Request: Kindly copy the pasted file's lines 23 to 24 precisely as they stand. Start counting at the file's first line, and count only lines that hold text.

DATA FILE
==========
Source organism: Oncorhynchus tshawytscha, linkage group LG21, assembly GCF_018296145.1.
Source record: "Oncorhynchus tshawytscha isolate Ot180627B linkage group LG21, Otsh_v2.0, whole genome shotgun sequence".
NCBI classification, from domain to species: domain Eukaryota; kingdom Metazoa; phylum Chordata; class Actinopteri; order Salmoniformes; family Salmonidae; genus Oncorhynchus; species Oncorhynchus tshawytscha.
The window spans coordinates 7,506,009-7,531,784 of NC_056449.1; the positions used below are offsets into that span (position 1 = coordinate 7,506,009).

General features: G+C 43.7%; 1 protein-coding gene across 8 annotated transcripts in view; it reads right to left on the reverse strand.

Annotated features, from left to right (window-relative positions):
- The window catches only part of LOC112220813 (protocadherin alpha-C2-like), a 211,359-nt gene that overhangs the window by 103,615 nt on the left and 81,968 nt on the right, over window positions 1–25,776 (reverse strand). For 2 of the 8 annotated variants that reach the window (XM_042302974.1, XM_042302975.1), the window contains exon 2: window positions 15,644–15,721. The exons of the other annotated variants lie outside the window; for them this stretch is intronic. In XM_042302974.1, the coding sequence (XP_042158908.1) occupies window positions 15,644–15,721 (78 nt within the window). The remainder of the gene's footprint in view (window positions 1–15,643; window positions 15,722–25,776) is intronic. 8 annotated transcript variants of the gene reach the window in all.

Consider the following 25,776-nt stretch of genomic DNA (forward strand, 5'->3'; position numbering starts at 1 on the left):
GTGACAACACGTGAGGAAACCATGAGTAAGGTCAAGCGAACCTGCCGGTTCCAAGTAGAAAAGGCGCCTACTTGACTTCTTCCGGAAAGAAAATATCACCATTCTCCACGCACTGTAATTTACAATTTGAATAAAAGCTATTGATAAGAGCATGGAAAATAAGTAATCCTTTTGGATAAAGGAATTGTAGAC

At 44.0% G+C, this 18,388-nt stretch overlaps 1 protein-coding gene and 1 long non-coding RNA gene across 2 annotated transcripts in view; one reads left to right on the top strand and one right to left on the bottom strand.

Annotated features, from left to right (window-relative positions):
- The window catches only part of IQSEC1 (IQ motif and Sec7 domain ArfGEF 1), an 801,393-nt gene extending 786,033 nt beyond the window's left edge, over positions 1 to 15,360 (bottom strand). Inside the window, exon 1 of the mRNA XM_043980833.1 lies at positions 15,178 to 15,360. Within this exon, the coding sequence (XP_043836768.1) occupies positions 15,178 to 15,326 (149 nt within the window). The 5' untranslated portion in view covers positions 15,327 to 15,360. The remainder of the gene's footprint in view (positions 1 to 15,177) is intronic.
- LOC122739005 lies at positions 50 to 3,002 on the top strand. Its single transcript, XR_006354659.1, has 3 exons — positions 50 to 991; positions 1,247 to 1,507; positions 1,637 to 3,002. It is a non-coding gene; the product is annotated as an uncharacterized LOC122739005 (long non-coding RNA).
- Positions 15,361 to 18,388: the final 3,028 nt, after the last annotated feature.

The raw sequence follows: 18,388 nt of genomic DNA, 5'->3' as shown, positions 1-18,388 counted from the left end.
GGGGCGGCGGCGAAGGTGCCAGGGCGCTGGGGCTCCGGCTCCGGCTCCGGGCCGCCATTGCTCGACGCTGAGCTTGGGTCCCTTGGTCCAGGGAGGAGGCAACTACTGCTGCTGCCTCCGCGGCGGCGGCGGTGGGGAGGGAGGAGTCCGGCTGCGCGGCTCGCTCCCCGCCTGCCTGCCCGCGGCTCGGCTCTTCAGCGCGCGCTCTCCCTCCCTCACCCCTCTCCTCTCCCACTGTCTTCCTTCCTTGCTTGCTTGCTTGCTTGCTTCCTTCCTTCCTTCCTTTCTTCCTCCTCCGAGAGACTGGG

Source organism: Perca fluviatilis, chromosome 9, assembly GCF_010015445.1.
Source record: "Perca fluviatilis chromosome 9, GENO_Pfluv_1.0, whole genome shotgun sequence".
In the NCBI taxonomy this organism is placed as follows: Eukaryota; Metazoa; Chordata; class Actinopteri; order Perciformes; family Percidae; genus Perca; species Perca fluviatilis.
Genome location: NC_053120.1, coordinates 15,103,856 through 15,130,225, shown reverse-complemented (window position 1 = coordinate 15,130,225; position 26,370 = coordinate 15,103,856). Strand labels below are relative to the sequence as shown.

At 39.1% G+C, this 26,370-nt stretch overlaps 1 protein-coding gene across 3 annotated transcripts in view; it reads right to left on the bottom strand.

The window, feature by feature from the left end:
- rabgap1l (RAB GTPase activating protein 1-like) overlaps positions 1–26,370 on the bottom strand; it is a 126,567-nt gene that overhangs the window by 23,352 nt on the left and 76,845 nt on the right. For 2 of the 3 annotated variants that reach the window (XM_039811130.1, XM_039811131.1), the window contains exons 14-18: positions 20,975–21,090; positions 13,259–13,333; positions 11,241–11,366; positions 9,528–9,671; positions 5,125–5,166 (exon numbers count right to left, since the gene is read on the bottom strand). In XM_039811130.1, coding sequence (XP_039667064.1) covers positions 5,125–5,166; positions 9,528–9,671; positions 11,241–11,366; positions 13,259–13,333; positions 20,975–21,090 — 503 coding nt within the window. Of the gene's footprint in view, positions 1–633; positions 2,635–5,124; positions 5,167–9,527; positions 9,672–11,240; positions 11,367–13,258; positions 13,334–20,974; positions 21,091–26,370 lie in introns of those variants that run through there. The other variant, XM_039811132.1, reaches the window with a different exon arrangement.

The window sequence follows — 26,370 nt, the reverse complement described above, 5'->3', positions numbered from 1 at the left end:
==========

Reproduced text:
- rabgap1l (RAB GTPase activating protein 1-like) overlaps positions 1–26,370 on the bottom strand; it is a 126,567-nt gene that overhangs the window by 23,352 nt on the left and 76,845 nt on the right. For 2 of the 3 annotated variants that reach the window (XM_039811130.1, XM_039811131.1), the window contains exons 14-18: positions 20,975–21,090; positions 13,259–13,333; positions 11,241–11,366; positions 9,528–9,671; positions 5,125–5,166 (exon numbers count right to left, since the gene is read on the bottom strand). In XM_039811130.1, coding sequence (XP_039667064.1) covers positions 5,125–5,166; positions 9,528–9,671; positions 11,241–11,366; positions 13,259–13,333; positions 20,975–21,090 — 503 coding nt within the window. Of the gene's footprint in view, positions 1–633; positions 2,635–5,124; positions 5,167–9,527; positions 9,672–11,240; positions 11,367–13,258; positions 13,334–20,974; positions 21,091–26,370 lie in introns of those variants that run through there. The other variant, XM_039811132.1, reaches the window with a different exon arrangement.

The window sequence follows — 26,370 nt, the reverse complement described above, 5'->3', positions numbered from 1 at the left end: